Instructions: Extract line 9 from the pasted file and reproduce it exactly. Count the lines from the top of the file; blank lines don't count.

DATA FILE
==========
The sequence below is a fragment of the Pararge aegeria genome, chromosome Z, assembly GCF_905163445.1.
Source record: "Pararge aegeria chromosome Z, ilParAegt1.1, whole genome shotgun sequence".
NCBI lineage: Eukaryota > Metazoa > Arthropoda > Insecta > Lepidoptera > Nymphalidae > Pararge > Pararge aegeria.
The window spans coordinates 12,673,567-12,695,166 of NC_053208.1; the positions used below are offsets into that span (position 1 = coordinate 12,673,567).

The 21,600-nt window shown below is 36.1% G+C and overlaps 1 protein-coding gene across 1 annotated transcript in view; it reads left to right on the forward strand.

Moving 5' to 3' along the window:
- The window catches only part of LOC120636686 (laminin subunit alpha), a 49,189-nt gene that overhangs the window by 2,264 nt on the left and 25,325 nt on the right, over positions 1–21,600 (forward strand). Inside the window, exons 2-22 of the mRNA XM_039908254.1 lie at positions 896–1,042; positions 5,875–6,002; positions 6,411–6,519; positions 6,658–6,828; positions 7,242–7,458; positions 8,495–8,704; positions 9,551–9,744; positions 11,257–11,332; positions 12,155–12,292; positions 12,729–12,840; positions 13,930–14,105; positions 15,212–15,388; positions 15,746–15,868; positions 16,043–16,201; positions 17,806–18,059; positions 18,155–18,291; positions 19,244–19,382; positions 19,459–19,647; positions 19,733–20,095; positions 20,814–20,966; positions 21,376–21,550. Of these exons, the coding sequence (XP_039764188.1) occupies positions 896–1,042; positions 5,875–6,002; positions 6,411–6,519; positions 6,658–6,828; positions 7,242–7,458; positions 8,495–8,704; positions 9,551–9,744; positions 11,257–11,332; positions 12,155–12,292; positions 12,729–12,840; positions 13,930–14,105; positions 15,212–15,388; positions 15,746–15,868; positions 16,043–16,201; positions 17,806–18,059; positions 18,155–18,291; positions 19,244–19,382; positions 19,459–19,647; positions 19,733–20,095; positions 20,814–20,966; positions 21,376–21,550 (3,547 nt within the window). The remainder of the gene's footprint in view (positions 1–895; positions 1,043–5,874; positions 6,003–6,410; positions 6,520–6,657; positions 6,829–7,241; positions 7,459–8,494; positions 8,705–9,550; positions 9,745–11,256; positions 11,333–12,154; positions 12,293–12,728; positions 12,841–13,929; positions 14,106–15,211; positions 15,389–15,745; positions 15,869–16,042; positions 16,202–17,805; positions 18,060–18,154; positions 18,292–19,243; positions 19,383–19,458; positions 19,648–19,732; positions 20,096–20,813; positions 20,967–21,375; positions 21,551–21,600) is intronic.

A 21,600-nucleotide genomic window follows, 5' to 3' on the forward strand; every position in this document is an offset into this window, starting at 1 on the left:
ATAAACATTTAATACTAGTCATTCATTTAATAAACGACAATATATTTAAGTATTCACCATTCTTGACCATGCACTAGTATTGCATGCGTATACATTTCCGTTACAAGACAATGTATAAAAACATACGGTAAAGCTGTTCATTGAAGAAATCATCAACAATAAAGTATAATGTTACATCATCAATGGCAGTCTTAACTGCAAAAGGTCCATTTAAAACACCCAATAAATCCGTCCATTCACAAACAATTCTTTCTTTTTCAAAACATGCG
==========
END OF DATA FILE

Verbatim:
ATAAACATTTAATACTAGTCATTCATTTAATAAACGACAATATATTTAAGTATTCACCATTCTTGACCATGCACTAGTATTGCATGCGTATACATTTCCGTTACAAGACAATGTATAAAAACATACGGTAAAGCTGTTCATTGAAGAAATCATCAACAATAAAGTATAATGTTACATCATCAATGGCAGTCTTAACTGCAAAAGGTCCATTTAAAACACCCAATAAATCCGTCCATTCACAAACAATTCTTTCTTTTTCAAAACATGCG